And then it suddenly came all together at once.  Richard brought out the handpainted pillows and our plastic wicker chairs, followed by our old iron table that he resurfaced with tile.  Elliot brought a washcloth to wipe the dust and pollen from the table, then said, “We need flowers!” And so after wiping the dust, he brought a sad little pot of yellow marigolds for our centerpiece.  Richard, being the tallest, hung the chandelier.  I snapped a few photos, and we went inside to fix our Sunday chicken dinner.

But excitement was still high.  After dinner, guess where we went?  Not to the living room to watch a movie.  Not to our tablets or phones.  Not to the road for our evening walk.  We went on a mini vacation on a Greek Island formerly known as our back yard.  And we read about Shakespeare’s language in the sunset.

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And just in case you were worried, the rose bush was saved.

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As the moon shone above us and the candles flickered, Elliot asked, “Did your mom ever do magical things for you when you were a kid?”  And I said, “Yes. Yes, she did.  She was the one who taught me how to make the perfect blanket fort.”

 

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Saturday Night Skate

Do you keep an unfulfilled desire under the heap of life that has to come first?

One of these loves will pop to the surface, just when you least expect it to appear.

When I was a kid, my parents gave me a pair of royal blue roller skates for my sixth birthday.  And because we had an unfinished basement with a cement floor, I suddenly felt like the richest girl in the world.  With the gift of those skates, I had just inherited something else: my own private skating rink.  Complete with a record player and my mother’s albums; music ranging from folksy Peter Paul and Mary and John Denver to my favorite beach album: Dead Man’s Curve by Jan and Dean.

Since our basement was not as large as a real roller rink, I was continually skating around a curve, increasing my speed till I risked crashing on my own “dead man’s curve.”  In the dim light of our basement, sheltered from the ice and snow of a Michigan winter, I rolled and sweated and took flight in my heart.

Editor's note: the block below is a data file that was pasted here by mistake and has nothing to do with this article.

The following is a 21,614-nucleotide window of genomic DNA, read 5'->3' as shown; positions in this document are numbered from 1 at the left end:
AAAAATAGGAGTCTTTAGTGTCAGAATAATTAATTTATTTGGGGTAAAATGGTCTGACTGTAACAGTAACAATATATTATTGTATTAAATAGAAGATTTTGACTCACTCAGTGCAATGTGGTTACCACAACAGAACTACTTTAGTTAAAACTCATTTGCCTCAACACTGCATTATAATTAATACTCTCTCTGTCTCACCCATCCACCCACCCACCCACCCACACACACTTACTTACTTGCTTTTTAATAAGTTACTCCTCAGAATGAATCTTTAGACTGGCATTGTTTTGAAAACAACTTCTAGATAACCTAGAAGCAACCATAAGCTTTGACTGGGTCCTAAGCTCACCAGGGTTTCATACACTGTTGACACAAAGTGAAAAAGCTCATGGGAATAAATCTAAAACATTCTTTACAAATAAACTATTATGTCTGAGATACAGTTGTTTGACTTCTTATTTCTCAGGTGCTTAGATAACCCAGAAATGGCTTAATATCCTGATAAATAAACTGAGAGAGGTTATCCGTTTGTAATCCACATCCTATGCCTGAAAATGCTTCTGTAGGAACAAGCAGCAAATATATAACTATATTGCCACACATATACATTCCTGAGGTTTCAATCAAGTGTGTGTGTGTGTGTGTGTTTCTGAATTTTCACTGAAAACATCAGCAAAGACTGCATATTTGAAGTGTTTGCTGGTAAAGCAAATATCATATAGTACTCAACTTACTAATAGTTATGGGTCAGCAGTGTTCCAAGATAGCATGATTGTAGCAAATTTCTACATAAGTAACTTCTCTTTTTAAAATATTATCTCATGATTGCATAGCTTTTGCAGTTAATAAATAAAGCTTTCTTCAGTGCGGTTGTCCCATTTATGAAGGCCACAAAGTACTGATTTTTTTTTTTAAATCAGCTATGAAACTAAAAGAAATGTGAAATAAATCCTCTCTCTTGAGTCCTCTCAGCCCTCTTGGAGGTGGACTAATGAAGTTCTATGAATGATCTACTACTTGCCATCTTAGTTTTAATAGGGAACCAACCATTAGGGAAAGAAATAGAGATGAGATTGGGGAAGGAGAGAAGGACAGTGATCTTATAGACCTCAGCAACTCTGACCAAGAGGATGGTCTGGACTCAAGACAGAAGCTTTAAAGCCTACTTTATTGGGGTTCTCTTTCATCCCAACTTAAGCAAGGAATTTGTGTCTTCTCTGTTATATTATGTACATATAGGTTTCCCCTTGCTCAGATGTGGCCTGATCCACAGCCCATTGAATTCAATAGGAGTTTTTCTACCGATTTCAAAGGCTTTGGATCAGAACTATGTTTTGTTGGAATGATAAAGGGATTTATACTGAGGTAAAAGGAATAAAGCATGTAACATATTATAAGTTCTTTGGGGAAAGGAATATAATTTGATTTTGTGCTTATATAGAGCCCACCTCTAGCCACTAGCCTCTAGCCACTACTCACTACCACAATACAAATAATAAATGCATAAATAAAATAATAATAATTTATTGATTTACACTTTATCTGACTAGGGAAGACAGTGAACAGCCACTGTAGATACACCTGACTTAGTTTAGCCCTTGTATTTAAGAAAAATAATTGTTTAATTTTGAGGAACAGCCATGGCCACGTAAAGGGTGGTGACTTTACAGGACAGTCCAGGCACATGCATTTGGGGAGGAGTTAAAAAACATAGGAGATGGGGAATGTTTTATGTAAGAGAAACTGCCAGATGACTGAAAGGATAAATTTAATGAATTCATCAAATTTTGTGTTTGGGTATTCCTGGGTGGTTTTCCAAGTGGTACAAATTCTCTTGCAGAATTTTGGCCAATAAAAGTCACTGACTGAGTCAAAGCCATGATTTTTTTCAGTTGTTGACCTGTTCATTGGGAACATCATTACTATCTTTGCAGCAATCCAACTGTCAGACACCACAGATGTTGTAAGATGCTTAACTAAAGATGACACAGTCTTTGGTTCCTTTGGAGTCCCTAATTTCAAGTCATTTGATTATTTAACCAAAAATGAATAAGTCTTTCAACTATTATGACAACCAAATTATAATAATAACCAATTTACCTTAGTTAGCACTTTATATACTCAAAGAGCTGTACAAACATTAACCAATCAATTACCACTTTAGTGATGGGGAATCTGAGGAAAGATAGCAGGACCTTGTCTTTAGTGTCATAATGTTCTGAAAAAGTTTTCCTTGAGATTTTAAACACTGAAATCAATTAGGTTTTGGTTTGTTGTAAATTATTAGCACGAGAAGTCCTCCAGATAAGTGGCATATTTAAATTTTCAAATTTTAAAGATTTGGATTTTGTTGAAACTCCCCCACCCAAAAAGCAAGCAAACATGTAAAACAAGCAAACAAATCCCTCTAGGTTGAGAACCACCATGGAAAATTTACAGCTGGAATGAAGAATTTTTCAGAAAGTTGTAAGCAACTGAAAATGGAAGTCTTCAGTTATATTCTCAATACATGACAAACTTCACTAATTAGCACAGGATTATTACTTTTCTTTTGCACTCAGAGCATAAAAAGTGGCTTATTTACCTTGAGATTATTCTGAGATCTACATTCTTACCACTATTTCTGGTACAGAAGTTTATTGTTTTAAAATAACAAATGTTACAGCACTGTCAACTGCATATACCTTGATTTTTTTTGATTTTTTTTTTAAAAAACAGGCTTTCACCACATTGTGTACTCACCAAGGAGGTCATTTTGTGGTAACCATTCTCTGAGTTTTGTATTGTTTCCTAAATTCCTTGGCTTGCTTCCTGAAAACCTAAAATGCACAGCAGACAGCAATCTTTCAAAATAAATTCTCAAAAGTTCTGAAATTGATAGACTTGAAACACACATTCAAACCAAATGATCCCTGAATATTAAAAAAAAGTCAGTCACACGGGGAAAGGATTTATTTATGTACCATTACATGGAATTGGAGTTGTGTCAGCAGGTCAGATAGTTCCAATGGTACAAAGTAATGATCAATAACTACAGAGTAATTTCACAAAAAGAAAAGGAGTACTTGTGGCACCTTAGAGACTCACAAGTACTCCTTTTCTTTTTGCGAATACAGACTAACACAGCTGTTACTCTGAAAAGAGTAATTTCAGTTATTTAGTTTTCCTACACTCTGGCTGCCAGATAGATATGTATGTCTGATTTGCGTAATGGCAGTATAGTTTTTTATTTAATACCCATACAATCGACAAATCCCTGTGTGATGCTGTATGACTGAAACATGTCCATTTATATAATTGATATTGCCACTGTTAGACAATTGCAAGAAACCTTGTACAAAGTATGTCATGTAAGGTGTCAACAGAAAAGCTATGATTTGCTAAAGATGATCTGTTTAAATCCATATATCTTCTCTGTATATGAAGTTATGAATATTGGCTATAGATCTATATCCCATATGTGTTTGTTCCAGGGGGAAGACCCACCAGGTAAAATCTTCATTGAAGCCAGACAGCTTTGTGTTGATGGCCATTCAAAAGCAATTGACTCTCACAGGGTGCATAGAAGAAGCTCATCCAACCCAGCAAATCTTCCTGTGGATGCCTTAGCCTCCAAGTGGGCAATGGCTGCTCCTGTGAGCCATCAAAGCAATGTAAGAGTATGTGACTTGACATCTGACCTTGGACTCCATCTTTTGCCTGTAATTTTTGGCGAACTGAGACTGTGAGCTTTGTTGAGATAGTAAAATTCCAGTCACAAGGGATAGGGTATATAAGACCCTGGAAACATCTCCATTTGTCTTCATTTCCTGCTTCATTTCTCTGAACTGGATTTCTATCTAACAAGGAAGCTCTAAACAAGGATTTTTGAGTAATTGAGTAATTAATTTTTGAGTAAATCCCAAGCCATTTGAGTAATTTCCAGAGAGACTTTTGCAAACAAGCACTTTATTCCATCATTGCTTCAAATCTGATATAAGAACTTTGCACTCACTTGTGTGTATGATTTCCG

Later, the actual roller rink experience during adolescence was a bigger thrill.  Colorful lights and blasting pop tunes, cute boys and girls with feathered hair that lifted like sails on a windswept lake as they glided past me in effortless strides.

I loved to skate.

One year my father made an ice rink in the back yard.  I will remember that winter forever.  And how my brother could skate backwards and perform spins and jumps.  He was athletic and intelligent and daring.  On the ice, I felt wobbly and sore; ice skating was fun but the blades required much more balance.

I should have kept on skating when I moved out and entered college.  Why was I so easily distracted from my passion?  It must have been my desperate need to fit in.  Rollerskating seemed childish and out of fashion.  Roller blades were the popular choice, but I hated them.  Wearing a pair of those early versions of rollerblades felt like strapping on downhill ski boots and trying to move gracefully.  They hurt my feet and felt all wrong.  So I abandoned my skating and went on to parties, and guys, and later, motherhood.

For a brief time, my daughter loved skating.  On Saturday nights we would go to the rink.  It was just as I remembered it, and soon I was floating and gliding like my childhood self.  I wanted that to last.  But as time went on, she lost interest and for some reason I thought it would be awkward to go to the rink by myself.

One year I discovered that there was an adult’s night at the rink.  I went by myself.  It wasn’t as fun.  The regulars had formed a group and skate danced around the rink to form a kind of rhythm train that rushed past me.  It felt intimidating so I didn’t return.

Yesterday, on a whim, I walked into a sporting goods store and found a pair of skates in my size.  I bought them on the spot.

Last night, in the rough parking lot of the nearby elementary school, I was once again the richest girl in the world, with my own private rink.  (Until two guys showed up and let their huge Irish Setter out of the car, who immediately bounded up to me while I was relearning balance…)

But otherwise, it was blissful solitude on a humid night under a wild sky.

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How Deep Is This Softness